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Born Digital @ Yale: Digital Archaeology & Preservation Lab

Information related to born-digital archival collections at Yale

Digital Archaeology and Preservation Lab

The di Bonaventura Family Digital Archaeology and Preservation Lab was established in 2015 to support the technological needs of digital material from across Yale University Libraries and Museums, special and general collections alike. The lab is located at 344 Winchester Avenue, and is co-managed by the Preservation Department and the Beinecke Rare Book & Manuscript Library.

Lab Operations

Digital Preservation

The Digital Preservation Department uses the lab to support the preservation of digital materials from across campus collections, including both special and general collections, and archival and non-archival materials. 

Currently the lab hosts vintage computers and supporting paraphernalia for use in various digital preservation activities described further below, and two digital preservation-managed disk-imaging workstations for use in bulk-imaging born-digital carriers (CD-ROMs, floppy disks, DVD-ROMs) from the Library's general collections. 

For more information about digital preservation at Yale please see the forthcoming Digital Preservation Services LibGuide.

Digital Accessioning Support Service

The Digital Accessioning Support Service works with born-digital content on physical media from special collections across Yale University Libraries and Museums. This includes disk imaging, transferring and packaging files from media, and scanning for standard personal identifying information and potentially harmful viruses or malware. For more details, please refer to the Digital Accessioning Support Service tab above.

Lab Equipment

Disk Imaging Machines

There are four disk imaging machines in the lab.

Two machines were built and configured by our Digital Preservation Manager and the Beinecke Rare Book & Manuscript Library's Digital Archivist for use in general disk imaging workflows including those managed by the born digital accessioning service. These disk imaging machines have built-in drives for 3.5 and 5.25 inch floppy disks and optical media and a number of USB-ports. Each machine is partitioned to operate in Linux and Windows and both partitions can access a third hard drive, so material can be shared between partitions. The primary software used for disk imaging includes FTK Imager in Windows, Guymager in the BitCurator environment, and Kryoflux in both environments.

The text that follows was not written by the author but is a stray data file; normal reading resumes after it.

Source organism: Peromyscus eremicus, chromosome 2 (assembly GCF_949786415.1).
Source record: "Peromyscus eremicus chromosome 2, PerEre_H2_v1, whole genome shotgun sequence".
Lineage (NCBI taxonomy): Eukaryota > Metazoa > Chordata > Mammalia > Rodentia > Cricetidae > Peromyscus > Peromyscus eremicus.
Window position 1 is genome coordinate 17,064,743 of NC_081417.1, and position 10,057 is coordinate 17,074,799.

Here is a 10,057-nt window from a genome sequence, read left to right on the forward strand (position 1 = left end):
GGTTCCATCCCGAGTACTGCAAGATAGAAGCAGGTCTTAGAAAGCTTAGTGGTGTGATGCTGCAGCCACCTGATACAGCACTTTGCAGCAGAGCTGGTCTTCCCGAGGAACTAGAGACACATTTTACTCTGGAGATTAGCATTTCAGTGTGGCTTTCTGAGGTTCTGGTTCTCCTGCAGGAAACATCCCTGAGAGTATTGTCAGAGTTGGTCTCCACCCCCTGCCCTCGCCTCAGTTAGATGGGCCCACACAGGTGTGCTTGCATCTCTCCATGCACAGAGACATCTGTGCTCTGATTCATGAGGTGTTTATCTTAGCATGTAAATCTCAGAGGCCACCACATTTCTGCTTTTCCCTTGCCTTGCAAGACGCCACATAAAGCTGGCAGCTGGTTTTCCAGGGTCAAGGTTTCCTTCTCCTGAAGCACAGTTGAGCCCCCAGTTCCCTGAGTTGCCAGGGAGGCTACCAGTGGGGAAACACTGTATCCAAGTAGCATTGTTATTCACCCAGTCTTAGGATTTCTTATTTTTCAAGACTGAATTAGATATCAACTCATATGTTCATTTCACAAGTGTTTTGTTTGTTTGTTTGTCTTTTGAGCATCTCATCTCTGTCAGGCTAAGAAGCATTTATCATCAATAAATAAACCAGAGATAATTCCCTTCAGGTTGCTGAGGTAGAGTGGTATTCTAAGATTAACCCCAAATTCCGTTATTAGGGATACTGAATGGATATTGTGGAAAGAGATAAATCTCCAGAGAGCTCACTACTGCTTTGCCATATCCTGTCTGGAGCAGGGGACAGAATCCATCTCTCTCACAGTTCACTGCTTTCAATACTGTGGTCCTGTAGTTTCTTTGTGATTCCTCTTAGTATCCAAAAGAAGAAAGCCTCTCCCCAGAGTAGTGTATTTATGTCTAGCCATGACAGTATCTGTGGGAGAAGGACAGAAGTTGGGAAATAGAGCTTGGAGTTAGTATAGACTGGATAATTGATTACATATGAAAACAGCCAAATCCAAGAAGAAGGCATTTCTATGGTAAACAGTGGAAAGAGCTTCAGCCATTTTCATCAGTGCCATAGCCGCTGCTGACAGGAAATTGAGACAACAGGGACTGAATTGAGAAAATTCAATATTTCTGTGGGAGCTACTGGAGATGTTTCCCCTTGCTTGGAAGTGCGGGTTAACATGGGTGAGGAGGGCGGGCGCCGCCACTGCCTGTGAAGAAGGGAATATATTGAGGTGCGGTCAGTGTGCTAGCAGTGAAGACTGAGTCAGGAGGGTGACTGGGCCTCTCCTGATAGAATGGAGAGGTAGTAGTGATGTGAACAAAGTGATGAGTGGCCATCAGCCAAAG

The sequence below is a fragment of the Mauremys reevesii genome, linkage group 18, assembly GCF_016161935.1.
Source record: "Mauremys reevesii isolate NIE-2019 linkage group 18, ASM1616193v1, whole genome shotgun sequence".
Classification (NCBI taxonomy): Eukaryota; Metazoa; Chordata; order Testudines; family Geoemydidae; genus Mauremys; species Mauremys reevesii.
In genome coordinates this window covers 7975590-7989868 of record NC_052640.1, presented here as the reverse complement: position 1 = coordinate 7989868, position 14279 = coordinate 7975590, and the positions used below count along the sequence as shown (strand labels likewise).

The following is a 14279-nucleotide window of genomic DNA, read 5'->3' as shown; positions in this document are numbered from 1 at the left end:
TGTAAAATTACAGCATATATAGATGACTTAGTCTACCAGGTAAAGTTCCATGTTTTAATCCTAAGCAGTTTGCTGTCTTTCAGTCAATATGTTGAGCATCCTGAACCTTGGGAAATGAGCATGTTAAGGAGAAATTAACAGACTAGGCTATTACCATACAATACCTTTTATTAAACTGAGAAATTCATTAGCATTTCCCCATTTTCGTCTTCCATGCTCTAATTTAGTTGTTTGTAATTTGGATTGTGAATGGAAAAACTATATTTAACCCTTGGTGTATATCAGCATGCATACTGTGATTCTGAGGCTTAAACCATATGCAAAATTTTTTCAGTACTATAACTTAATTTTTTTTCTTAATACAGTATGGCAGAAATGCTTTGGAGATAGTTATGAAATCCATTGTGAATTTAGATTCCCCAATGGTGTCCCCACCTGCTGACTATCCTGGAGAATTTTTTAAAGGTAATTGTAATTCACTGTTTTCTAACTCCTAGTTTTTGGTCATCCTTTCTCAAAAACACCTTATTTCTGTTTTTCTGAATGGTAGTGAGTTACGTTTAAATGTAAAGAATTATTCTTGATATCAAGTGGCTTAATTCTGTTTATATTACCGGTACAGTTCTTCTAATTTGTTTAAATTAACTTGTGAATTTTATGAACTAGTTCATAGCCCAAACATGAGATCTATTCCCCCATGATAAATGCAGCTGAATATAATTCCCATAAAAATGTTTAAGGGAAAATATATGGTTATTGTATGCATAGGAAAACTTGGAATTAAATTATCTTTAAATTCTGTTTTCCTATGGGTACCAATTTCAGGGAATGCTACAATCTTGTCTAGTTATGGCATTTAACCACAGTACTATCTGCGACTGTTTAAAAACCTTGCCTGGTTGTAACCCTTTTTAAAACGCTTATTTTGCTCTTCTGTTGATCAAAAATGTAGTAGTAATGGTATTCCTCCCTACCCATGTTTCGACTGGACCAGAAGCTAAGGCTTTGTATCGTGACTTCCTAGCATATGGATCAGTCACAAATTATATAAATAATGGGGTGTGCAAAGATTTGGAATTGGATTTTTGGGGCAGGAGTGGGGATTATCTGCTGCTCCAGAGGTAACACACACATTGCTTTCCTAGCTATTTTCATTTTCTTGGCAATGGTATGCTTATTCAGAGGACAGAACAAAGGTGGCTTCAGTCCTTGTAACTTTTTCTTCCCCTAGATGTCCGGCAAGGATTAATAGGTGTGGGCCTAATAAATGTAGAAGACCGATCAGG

Two additional machines were configured by the Preservation Department for use in a dedicated workflow for bulk-imaging general collections born-digital materials from the various libraries across campus. Such materials include CD-ROMs, floppy disks, and DVD-ROMs.These machines have two CD/DVD-ROM drives attached, a Kryoflux device installed in each with a 5.25 inch floppy drive and a 3.5 inch floppy drive configured with the Kryoflux device, and are running the BitCurator environment in an offline/non-networked mode. For more information on our work preserving general collections digital materials please see the Digital Preservation Services LibGuide to come. 

Quarantine Machine

This machine has a built in Tableau T3458is Forensic Bridge, optical media reader, and 3.5 and 5.25 inch floppy disk readers. The machine is not networked and is primarily used to scan media to identify the presence of viruses and/ malicious software prior to imaging.

Vintage Machines 

The Preservation Department's Digital Preservation Unit uses the Lab for hosting its growing collection of vintage computing equipment. This equipment is used for a number of purposes:

  1. To support the validation of emulated environments that were created based on the vintage computers and which are used in preserving access to our digital collections over time. This involves configuring emulated environments with operating systems and software packages and validating their performance against the same software running on original hardware to ensure the information experience the user interacts with in using the emulated hardware is as authentic/similar to the original as is possible. 
  2. To support the validation of the migration of content between formats by enabling comparison of the migrated content to the original files being opened and interacted with using original software on contemporaneous hardware.
  3. To provide a last-resort mechanism for retrieving digital content from old media using original hardware where no other options are successful.
  4. To provide a last-resort mechanism to enable researchers to experience the original look and feel of using vintage computing hardware to interact with digital content.
  5. To enable to creation of new emulation solutions and interfaces based on vintage computing hardware.

For more information on our work with vintage computing hardware please see the Digital Preservation Services LibGuide to come.

Write blockers

The lab hosts a number of write blockers for various media, including hard drives, USB- connected media, and digital memory cards. These are used to protect media from alteration while accessing files and creating disk images.

Visit the Lab

The lab hosts open hours for staff every Friday from 1 - 5 pm. These hours provide an opportunity to work with the specialized computers and other equipment in consultation with trained staff.

Due to the security measures at 344 Winchester, staff members wishing to visit the lab during these hours must make an appointment by sending an email explaining the reason for the visit and suggested meeting time.

Staff wishing to consult with the Digital Accessioning Service can contact

Staff wishing to consult with the Digital Preservation Services team can contact or visit the Digital Preservation Services LibGuide to come.